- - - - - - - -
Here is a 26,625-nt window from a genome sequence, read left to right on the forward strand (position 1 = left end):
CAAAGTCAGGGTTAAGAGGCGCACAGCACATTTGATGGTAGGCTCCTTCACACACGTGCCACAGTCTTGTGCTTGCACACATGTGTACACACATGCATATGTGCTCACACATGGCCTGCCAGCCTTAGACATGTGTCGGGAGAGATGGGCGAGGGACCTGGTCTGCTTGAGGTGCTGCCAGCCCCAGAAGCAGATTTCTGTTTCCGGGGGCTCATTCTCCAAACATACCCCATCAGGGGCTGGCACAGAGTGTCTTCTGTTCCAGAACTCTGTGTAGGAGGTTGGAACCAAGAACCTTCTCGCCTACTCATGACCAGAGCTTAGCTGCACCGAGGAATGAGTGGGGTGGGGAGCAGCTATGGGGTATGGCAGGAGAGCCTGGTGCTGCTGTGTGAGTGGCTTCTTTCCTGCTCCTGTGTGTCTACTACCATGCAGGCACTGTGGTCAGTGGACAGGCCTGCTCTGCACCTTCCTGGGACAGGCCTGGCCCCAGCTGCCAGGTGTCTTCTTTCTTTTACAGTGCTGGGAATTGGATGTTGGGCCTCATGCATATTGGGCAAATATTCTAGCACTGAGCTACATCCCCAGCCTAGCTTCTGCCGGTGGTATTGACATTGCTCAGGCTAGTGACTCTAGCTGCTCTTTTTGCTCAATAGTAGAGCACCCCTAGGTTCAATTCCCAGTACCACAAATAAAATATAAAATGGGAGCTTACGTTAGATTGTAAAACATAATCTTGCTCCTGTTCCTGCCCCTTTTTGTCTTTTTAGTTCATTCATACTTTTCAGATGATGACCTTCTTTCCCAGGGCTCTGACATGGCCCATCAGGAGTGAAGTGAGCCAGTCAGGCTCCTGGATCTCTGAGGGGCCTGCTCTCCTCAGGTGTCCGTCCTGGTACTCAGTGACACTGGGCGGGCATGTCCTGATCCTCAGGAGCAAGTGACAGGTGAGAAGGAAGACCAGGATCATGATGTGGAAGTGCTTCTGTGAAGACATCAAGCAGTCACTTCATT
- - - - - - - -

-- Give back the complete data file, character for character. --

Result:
Here is a 26,625-nt window from a genome sequence, read left to right on the forward strand (position 1 = left end):
CAAAGTCAGGGTTAAGAGGCGCACAGCACATTTGATGGTAGGCTCCTTCACACACGTGCCACAGTCTTGTGCTTGCACACATGTGTACACACATGCATATGTGCTCACACATGGCCTGCCAGCCTTAGACATGTGTCGGGAGAGATGGGCGAGGGACCTGGTCTGCTTGAGGTGCTGCCAGCCCCAGAAGCAGATTTCTGTTTCCGGGGGCTCATTCTCCAAACATACCCCATCAGGGGCTGGCACAGAGTGTCTTCTGTTCCAGAACTCTGTGTAGGAGGTTGGAACCAAGAACCTTCTCGCCTACTCATGACCAGAGCTTAGCTGCACCGAGGAATGAGTGGGGTGGGGAGCAGCTATGGGGTATGGCAGGAGAGCCTGGTGCTGCTGTGTGAGTGGCTTCTTTCCTGCTCCTGTGTGTCTACTACCATGCAGGCACTGTGGTCAGTGGACAGGCCTGCTCTGCACCTTCCTGGGACAGGCCTGGCCCCAGCTGCCAGGTGTCTTCTTTCTTTTACAGTGCTGGGAATTGGATGTTGGGCCTCATGCATATTGGGCAAATATTCTAGCACTGAGCTACATCCCCAGCCTAGCTTCTGCCGGTGGTATTGACATTGCTCAGGCTAGTGACTCTAGCTGCTCTTTTTGCTCAATAGTAGAGCACCCCTAGGTTCAATTCCCAGTACCACAAATAAAATATAAAATGGGAGCTTACGTTAGATTGTAAAACATAATCTTGCTCCTGTTCCTGCCCCTTTTTGTCTTTTTAGTTCATTCATACTTTTCAGATGATGACCTTCTTTCCCAGGGCTCTGACATGGCCCATCAGGAGTGAAGTGAGCCAGTCAGGCTCCTGGATCTCTGAGGGGCCTGCTCTCCTCAGGTGTCCGTCCTGGTACTCAGTGACACTGGGCGGGCATGTCCTGATCCTCAGGAGCAAGTGACAGGTGAGAAGGAAGACCAGGATCATGATGTGGAAGTGCTTCTGTGAAGACATCAAGCAGTCACTTCATT